The migrant says he had been living on the streets of San Antonio for almost a month when he met a woman named “Perla” who made an attractive offer.
He offered her clothes, food and money, she told CNN, and in return, she would go out and find other migrants to serve as passengers on flights to Massachusetts. He gave $10 McDonald’s gift cards to those migrants who agreed to board the flights, and told them they and the children would be treated well upon arrival.
“He told me that those who were going to Massachusetts, before I sent them, told me that they would receive them. They would be given shelter, a place to stay. They would help them with the language, and those who had children, to learn,” he said.
The recruiter spoke to CNN in his first television interview and was granted anonymity to protect his safety. He provided Perla’s business card, text messages and audio messages to CNN to verify its story and explain how the Sept. 14 migrant flights came together.
Republican Florida Governor Ron DeSantis organized the flights as part of his criticism of the federal government’s immigration and border security policies. He told Fox News that all the migrants signed consent forms and were given an information packet for services on Massachusetts Island.
Lawyers for the migrants have filed a complaint, saying they were misled into accepting flights and were told they would arrive to help with housing, work and the immigration process. In fact, no one on Martha’s Vineyard knew they were coming, local officials said. The sheriff of Bexar County, Texas, which includes San Antonio, said his agency would open an investigation into the flights to see if any laws were broken.
For his part, the recruiter told CNN that he, too, felt betrayed by Perla and decided to tell his side of the story, saying he didn’t know about the scam.
“I never knew he was a governor or a politician,” the recruiter said. “So my only desire has always been to help people.”
The recruiter told CNN that he agreed to work with Perla to hire the asylum seekers, once providing them with food and shelter at a hotel in San Antonio where they would stay for a few days before boarding their flights.
“My only intention was to help people so they could get some stability,” he said. “He took them to a hotel. In the hotel, I realized that they were treated well”, including meals, linen and clothes provided.
He told her that his job was to hire people and help him.
“He said he would hire me and give me some of his cards. I distributed those cards, based on the information, that we were going to send them to a sanctuary,” he said. “In addition, we took them to a hotel until the flight left, where, as I explained to you, they were offered services.”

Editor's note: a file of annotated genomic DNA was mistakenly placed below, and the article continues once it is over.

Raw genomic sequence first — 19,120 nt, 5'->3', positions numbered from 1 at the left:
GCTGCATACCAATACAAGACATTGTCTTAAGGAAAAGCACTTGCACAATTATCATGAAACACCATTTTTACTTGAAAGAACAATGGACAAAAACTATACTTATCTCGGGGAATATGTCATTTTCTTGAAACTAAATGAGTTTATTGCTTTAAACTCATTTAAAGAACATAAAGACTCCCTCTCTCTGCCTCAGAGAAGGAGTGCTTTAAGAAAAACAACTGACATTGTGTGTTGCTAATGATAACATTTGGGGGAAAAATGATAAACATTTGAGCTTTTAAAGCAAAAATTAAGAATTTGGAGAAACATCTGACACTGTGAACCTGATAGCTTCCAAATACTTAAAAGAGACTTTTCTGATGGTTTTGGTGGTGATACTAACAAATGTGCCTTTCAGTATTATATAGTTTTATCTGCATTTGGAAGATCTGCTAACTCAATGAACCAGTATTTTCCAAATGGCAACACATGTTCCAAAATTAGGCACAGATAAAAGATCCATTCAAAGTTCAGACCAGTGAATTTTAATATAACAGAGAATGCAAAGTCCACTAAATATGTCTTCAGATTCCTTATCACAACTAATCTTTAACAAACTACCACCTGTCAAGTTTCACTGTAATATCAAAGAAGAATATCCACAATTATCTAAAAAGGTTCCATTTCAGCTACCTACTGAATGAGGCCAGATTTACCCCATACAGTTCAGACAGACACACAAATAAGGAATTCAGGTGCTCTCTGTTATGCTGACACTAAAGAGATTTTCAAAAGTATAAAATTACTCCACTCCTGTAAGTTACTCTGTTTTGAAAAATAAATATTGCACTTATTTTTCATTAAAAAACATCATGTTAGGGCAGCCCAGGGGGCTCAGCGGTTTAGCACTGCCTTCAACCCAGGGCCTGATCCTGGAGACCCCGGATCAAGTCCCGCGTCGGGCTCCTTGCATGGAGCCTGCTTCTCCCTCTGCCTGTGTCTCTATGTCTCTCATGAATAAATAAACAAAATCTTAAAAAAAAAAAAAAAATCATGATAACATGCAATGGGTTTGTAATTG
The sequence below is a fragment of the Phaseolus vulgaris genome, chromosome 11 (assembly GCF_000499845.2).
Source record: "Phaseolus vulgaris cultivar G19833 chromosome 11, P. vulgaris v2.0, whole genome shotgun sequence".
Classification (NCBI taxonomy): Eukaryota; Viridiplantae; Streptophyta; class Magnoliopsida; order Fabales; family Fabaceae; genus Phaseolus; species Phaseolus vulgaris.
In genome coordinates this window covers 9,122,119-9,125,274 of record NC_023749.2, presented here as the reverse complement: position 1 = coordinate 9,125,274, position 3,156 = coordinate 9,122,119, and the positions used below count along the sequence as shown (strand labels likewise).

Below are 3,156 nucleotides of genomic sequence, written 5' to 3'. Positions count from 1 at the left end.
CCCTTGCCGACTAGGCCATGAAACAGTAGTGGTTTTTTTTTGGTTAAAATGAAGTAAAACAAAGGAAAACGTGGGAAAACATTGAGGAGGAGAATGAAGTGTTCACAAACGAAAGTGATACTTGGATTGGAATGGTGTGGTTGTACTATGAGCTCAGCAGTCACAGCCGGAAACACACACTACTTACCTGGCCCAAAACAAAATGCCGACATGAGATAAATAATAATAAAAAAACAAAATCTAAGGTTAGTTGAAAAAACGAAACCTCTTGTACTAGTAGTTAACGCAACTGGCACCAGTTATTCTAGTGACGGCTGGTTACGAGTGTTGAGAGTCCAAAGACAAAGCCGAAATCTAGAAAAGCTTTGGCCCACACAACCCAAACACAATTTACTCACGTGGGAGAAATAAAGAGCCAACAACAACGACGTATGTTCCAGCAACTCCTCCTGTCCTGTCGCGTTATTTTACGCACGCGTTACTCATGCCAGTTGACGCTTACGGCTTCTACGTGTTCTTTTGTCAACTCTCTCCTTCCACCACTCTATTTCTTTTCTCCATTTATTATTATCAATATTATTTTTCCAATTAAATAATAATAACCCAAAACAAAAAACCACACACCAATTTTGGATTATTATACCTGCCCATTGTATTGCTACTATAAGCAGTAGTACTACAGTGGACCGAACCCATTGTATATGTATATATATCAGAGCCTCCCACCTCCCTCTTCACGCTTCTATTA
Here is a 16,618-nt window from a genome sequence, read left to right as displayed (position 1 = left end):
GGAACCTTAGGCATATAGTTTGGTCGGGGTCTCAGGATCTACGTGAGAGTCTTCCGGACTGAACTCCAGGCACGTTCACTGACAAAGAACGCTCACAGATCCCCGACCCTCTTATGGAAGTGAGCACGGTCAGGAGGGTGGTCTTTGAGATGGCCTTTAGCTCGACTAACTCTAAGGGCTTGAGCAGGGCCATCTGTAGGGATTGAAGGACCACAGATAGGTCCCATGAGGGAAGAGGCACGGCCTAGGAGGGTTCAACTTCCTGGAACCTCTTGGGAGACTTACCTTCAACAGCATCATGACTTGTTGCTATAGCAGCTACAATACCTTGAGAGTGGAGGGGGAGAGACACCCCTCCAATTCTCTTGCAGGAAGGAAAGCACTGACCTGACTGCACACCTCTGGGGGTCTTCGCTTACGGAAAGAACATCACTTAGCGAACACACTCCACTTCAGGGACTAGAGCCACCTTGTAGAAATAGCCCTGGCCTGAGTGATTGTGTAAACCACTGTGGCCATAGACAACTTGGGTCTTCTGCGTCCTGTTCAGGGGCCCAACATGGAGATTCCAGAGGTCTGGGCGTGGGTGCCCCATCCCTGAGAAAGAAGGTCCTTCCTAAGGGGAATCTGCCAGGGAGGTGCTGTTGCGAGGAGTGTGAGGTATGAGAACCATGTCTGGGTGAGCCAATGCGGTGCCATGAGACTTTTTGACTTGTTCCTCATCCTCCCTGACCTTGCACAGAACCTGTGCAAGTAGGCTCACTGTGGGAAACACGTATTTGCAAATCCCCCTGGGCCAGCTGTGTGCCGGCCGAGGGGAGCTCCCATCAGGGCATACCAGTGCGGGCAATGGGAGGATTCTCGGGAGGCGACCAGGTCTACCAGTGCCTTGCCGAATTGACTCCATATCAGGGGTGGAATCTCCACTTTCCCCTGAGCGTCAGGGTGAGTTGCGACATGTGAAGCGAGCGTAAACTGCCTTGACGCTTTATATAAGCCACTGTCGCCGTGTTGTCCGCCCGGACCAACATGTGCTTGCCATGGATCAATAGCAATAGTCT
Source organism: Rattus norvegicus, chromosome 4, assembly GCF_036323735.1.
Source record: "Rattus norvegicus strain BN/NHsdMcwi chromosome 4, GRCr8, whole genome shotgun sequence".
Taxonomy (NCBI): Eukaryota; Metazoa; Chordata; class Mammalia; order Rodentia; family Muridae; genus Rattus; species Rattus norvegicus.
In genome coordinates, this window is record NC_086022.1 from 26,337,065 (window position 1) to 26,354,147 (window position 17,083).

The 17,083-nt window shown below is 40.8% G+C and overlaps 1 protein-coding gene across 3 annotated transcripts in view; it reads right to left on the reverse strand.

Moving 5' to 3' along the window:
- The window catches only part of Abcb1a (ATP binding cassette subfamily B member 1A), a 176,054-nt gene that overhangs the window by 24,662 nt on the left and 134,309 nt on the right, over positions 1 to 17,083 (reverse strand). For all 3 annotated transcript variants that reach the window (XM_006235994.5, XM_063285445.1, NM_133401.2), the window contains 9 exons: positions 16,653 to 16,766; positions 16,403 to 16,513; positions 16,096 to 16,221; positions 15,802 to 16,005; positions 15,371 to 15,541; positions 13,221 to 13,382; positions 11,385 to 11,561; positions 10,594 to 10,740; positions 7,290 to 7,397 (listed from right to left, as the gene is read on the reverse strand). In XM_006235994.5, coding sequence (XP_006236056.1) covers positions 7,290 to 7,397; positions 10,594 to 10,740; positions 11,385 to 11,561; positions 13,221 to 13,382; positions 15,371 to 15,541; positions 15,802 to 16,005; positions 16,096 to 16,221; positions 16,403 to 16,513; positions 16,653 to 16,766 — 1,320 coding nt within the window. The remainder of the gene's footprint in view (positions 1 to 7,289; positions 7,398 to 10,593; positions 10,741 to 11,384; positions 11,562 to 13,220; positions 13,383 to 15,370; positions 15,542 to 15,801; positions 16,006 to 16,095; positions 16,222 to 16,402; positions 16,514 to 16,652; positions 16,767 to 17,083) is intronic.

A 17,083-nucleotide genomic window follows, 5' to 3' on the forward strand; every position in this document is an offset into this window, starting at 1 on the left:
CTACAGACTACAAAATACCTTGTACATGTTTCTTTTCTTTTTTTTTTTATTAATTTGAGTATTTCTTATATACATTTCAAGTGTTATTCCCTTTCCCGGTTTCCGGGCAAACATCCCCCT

He also said he gave $10 McDonald’s gift cards to migrants who agreed to be on the flights.
Attempts to reach the woman named Perla were unsuccessful.
“They gave them to me so that people could give them when they wanted to be on the flight,” he explained. “Everything was always voluntary. No one was ever forced to do anything. When these people always said yes, I made sure they gave me the papers, their migration papers.’
The flights took off from San Antonio, stopped in Florida and finally went to Martha’s Vineyard on September 14th. When they arrived, he said he received a worried phone message from one of the migrants.
“We are adrift here. Those people didn’t even know we were coming,” said the migrant.
The recruiter said he texted Perla that the migrants were nervous because there was no one to meet them and they were sleeping on the side of the road. The person who texted him responded to CNN: “Tell them to call the numbers we gave them. The church. The state needs to take care of it.”
That night, she said he left her an audio message.
“I know they were scared at first, but now they are in a much better place and they will be taken care of there, as if you had no idea. I know they arrived in another city but it is within Massachusetts. Believe me they will have a much better life than here or anywhere else,” he said.
The migrants spent 44 hours on Martha’s Vineyard and stayed overnight at an Episcopal church before being transferred to Joint Base Cape Cod on September 16.
The recruiter said over the weekend that he is no longer in contact with Perla. However, he told CNN last week that he had been warned not to talk to reporters.
“If a reporter calls you,” he wrote, “don’t say anything.”